We’ve highlighted before how critically important our translators are to the localisation process. Translation quality is the foundation of good localisation, regardless of how good your engineering team are or how efficient your project management.
That’s why we always recommend that potential customers do a little digging with the localisation partners they are evaluating, before making a decision on who to work with.
Every localisation provider should be able to provide native speaking linguists, who have the skill-set and experience necessary to handle your content effectively. It’s always worth questioning how they actually choose the translators they assign to particular projects. Too many translation projects are assigned on the basis of the lowest word-rate or a quick keyword search in this industry, which almost always results in a poor quality translation or more review rounds than necessary.
It’s hard to tell from the outside if your chosen vendor is likely to take a sloppy approach to choosing translators for a project, but their quote will be a good indicator. If it’s very low this often tells you that they’re paying their translators peanuts and are more likely to deliver poor quality translations.
Don’t be worried if you’re talking to localisation providers and it seems that they have a very small number of internal translators – the industry standard approach is to work with a network of trusted third-party freelance translators and vendors in key markets. We’re no different in this respect, we have in-house translators for key languages, and also work with a number of in-country partners to access additional translation resources.
Where we differ is our approach to the in-country partners we work with.
While many localisation companies treat their relationships with translators as disposable vendor relationships, we see them as a critical element of the supply chain that’s worth putting time, money and a lot of personal investment in to. This approach means that our customers benefit from the translation quality, flexibility and trust elements that only develop in a healthy commercial relationship.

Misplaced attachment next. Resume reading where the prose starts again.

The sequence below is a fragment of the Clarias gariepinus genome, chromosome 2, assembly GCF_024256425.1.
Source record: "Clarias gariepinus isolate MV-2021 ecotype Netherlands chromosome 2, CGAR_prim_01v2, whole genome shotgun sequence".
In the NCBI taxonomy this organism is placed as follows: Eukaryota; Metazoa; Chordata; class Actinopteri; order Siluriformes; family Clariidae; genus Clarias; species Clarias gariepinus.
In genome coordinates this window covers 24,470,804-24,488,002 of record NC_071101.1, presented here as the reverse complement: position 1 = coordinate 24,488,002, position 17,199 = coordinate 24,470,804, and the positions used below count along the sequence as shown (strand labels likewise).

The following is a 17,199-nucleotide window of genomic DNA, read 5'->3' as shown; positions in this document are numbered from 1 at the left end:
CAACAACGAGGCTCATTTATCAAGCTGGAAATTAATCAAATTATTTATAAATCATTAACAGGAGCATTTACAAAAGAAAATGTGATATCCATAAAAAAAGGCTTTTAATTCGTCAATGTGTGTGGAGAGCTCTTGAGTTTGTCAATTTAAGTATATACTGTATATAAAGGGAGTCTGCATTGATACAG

I was going to try and explain more about how this works, but I’m going to leave it Aoife and Laura, our current interns, to describe a recent visit by one of our Japanese partners that describes the relationship very well…
The close relationships between Iota and the translators we work with have become increasingly clear since we started our internships in the Summer. Some of these relationships have been ongoing since the company first launched over 15 years ago.
We noticed this particularly when the some of the Japanese team came to Iota’s Dublin office last month for a visit. We learnt that this is a regular occurrence with certain partners that Iota works with, as both sides like to promote face-to-face interaction to make sure that everyone is on the same page. It was striking to see how personal the relationship has become with the Japanese translators over the years. The visit went beyond pure business with everyone invited on company lunches to get to know the translators better and to learn more about how they manage the work that we give them. We learned how important this level of communication is, as it has allowed trust to be built up over the years. Because this relationship is built on a strong foundation, we know that they will tell us when there is an issue, or when quality expectations cannot be met within the deadline that we asked for. There is a mutual respect and both sides accommodate each other’s needs and expectations. When a project has a tight deadline, we know that they will work with us to meet it and because they work so closely with us, we understand how much is on their plate at any given time and we can try to not overload them with non-urgent projects.
One of the things that we learned in our masters course this year was that localisation projects are becoming more agile, without defined start or end dates. Because of this, good communication is essential to maintain morale amongst the translators and this is made so much easier by in-person conversations.
And that pretty much sums it up – to get good localisation outputs, you need the right inputs. If you want to talk to us about an upcoming localisation project, get in touch and we’ll be happy to help…